controls their direction within the flythrough by tilting the hand as in
the image below. Forward and backward motion is controlled via the
location of the user's hand in space - moving the hand forward to move
forwards, and back to move backwards.
3D Object Manipulation - Blocks
Along with viewpoint control, object manipulation is a fundamental interaction
requirement in 3D virtual environments. Object manipulations include
selection, translation, rotation and scaling.
Multidimensional Input - Sound Space Exploration
An advantage of gesture over other 3D trackers is the ability to provide
multidimensional input. While a Polhemus Stylus or similar device
provides position and orientation information for a single point in space
(the stylus tip), a gesture interface can input many positions simultaneously
since the system tracks multiple features. To demonstrate this ability,
we developed "HandSynth" - a tool for exploring multi-dimensional sound
synthesis algorithms. In HandSynth, the position of each fingertip
is tied to different parameters within the sound generator. Moving
the hand about in space and changing its orientation generates a variety
of different sounds synthesised by changing up to 15 parameters at
the same time. We used the HandSynth to simultaneously control 5
fm-synths each with 3 parameters - carrier frequency, modulation
frequency and modulation depth. Exploring the sound space is
much quicker and easier than the conventional approach which involves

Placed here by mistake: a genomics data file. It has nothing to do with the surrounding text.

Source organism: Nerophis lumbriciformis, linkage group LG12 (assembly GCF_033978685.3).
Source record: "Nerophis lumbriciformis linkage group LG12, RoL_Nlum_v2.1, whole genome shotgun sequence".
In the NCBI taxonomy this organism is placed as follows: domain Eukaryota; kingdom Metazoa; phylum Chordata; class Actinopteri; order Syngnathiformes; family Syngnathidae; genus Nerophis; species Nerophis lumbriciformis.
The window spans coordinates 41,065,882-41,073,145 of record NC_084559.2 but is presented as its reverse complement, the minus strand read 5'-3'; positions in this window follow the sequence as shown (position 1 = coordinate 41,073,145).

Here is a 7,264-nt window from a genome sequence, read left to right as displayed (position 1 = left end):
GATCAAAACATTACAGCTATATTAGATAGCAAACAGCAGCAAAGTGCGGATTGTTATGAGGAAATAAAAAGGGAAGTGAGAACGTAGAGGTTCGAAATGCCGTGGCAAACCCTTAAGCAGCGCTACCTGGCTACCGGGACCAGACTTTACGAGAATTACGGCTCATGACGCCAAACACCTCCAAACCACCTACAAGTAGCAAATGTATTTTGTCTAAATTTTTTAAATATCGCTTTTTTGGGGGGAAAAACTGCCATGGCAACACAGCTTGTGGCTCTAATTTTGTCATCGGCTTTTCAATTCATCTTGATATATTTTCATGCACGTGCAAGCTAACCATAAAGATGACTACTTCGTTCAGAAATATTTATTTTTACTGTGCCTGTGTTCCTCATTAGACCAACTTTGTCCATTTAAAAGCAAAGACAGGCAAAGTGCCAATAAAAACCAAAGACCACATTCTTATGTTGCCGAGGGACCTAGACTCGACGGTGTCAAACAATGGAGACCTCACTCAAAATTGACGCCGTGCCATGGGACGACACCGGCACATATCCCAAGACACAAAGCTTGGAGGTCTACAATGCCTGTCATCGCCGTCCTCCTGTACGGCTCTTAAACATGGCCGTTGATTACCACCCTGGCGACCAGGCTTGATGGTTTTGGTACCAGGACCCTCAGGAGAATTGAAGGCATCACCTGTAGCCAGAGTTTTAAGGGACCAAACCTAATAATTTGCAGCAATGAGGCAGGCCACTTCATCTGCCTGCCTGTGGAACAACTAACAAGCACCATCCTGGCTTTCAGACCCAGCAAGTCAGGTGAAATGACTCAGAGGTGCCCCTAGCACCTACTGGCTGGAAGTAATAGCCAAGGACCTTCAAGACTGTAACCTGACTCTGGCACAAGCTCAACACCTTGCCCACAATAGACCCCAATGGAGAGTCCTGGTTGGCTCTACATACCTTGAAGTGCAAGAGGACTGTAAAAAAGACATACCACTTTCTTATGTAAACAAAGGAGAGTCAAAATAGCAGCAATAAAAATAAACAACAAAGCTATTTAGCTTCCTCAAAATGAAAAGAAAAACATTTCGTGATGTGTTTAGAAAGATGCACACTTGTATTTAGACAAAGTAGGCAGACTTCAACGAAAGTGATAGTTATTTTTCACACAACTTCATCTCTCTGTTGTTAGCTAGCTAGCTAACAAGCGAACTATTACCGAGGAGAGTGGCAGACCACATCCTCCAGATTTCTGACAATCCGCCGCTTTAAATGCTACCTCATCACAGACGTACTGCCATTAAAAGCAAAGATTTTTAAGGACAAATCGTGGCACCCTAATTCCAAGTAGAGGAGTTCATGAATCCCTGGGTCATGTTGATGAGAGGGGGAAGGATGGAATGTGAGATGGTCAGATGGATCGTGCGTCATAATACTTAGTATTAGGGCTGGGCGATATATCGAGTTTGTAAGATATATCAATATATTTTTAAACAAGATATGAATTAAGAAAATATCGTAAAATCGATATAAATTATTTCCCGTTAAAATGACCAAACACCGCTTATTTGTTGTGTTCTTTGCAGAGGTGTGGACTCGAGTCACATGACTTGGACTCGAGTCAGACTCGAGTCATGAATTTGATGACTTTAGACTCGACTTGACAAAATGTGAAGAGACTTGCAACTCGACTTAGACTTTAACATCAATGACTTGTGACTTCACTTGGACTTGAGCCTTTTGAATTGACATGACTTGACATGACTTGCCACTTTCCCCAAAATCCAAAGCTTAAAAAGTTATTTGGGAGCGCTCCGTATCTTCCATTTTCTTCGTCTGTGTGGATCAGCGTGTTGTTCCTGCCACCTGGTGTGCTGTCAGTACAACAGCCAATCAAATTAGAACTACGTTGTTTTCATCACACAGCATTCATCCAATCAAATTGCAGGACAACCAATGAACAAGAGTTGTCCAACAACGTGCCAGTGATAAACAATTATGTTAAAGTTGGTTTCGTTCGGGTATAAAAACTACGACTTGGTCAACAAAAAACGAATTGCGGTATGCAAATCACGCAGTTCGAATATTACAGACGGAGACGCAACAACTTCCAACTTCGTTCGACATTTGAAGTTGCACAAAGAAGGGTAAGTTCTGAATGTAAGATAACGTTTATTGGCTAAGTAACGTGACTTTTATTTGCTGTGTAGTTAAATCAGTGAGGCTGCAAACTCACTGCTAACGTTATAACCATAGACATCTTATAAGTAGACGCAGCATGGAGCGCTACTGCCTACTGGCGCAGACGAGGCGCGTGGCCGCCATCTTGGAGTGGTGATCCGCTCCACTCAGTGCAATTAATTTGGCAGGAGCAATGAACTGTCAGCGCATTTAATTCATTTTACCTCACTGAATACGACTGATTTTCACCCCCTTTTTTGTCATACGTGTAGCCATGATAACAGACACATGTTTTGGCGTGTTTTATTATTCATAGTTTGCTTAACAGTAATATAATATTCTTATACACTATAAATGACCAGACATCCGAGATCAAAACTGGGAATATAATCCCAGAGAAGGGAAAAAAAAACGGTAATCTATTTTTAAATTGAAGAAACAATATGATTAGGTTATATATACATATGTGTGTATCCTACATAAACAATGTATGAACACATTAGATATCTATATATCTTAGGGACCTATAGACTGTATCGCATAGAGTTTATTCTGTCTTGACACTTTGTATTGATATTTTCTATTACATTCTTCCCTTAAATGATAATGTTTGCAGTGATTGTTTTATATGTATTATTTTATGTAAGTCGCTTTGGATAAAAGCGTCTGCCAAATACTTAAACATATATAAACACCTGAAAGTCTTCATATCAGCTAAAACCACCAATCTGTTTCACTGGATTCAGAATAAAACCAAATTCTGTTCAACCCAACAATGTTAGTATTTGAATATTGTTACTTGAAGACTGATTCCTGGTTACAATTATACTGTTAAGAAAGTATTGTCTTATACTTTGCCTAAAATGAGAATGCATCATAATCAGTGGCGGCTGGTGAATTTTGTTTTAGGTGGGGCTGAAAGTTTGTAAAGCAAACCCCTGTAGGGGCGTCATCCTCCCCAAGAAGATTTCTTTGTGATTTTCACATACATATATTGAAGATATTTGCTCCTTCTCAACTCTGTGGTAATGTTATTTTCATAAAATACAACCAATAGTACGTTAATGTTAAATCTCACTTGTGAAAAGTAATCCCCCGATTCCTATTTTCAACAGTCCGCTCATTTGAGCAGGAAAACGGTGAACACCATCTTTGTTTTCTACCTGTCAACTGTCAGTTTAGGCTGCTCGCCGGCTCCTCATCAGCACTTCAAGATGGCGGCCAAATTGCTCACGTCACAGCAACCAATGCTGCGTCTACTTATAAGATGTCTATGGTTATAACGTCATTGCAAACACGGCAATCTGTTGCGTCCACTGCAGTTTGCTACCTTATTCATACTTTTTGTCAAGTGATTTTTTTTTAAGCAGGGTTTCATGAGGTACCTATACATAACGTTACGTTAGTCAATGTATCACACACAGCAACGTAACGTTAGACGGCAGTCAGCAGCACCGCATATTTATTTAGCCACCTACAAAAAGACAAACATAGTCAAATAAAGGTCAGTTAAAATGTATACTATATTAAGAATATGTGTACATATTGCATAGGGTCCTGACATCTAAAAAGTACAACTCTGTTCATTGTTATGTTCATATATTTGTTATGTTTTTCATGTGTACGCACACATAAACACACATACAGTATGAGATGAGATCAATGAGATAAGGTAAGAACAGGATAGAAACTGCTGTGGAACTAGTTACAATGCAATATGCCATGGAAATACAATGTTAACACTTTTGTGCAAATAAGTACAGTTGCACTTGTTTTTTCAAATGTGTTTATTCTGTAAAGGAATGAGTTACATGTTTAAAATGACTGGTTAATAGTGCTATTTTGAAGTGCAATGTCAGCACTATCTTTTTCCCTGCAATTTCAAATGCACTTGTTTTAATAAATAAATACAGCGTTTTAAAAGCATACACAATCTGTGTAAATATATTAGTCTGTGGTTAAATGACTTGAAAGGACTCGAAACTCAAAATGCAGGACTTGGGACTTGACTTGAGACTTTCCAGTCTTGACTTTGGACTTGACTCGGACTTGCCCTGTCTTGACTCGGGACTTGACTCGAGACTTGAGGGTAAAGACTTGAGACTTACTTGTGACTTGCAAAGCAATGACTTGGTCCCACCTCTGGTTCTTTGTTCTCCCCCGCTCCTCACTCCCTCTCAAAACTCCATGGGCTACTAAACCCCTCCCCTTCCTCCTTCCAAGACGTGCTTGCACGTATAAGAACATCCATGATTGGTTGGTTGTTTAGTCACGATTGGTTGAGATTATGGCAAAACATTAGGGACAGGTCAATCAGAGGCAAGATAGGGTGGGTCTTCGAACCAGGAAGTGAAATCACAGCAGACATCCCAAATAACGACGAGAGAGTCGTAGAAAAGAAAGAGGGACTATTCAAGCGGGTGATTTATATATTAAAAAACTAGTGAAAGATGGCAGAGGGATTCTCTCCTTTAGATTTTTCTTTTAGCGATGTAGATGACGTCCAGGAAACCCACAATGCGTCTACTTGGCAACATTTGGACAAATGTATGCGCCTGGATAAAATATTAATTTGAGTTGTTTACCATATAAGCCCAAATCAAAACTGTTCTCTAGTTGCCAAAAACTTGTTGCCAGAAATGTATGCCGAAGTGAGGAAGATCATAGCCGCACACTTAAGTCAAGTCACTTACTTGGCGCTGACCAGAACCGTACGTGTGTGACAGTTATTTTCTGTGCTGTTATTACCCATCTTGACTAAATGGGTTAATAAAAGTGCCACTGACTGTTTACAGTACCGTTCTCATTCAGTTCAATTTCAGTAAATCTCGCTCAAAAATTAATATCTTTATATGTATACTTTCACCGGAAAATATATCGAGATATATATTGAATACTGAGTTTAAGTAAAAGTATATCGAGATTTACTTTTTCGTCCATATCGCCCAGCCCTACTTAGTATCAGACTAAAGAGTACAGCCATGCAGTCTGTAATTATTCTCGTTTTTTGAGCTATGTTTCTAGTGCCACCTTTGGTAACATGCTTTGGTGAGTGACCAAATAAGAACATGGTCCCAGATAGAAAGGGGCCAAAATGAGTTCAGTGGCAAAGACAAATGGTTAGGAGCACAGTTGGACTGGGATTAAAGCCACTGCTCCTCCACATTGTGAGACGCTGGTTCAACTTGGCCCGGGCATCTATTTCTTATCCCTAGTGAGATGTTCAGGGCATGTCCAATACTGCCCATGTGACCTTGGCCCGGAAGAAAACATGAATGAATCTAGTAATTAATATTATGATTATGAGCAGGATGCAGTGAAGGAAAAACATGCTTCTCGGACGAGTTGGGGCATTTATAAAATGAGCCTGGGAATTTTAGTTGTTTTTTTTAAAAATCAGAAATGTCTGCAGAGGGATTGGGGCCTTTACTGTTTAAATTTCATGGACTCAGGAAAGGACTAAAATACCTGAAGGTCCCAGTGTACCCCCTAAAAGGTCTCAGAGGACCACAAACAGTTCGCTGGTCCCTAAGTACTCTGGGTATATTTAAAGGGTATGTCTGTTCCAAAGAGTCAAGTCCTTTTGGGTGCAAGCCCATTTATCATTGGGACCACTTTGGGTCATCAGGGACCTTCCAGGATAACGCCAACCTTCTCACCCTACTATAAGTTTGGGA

twiddling individual knobs and sliders for many tedious hours to understand
the complex perceptual interactions between parameters. The
HandSynth was also used as an interface for non-linear navigation in a
3 minute long sampled sound file. Movement from left to right was a fast
forward or rewind. Movement front-back provided normal playback speed for
the current position. Up and down allowed slow motion forward and back.
This interface allows the user to quickly hear an overview with left-right
hand movement, to zoom in on detail and to also have random access into
the file based on position of the hand movements. The synthesis
and navigation were combined to create a compositional tool in which
3 parameters of reverb and flanging effects were controlled by the spatial
position of two fingertips while the other 3 fingertips accessed samples
from the soundfile to be processed through the effects. Finally
we also used the sounds from the HandSynth as input to a music visualisation
based on a flock of 'boid' artificial lifeforms that respond to different
frequencies in the sound. The motion of the boids is displayed graphically
providing a visual display of auditory information. With HandSynth
providing the audio input, the boids now respond to the user's hand movements.
O'Hagan, A. Zelinsky and S. Rougeaux, "Visual
Gesture Interfaces to Virtual Environments",
Computers Special Issue, To Appear (invited paper)
R. O'Hagan and A. Zelinsky, "Vision-based
Gesture Interfaces to Virtual Environments", 1st Australasian
User Interfaces Conference (AUIC2000) Proceedings, Canberra, Australia,
pp 73-80. January 2000.
R. O'Hagan and A. Zelinsky,"Finger
Track - A Robust and Real-Time Gesture Interface", Advanced
Topics in Artificial Intelligence, Tenth Australian Joint Conference on
Artificial Intelligence (AI'97) Proceedings, Perth, Australia, pp475-484.
| RSL | PROJECTS
| PAPERS | PEOPLE
Feedback & Queries: Rochelle
Date Last Modified:
Sunday, 8th Jul 2001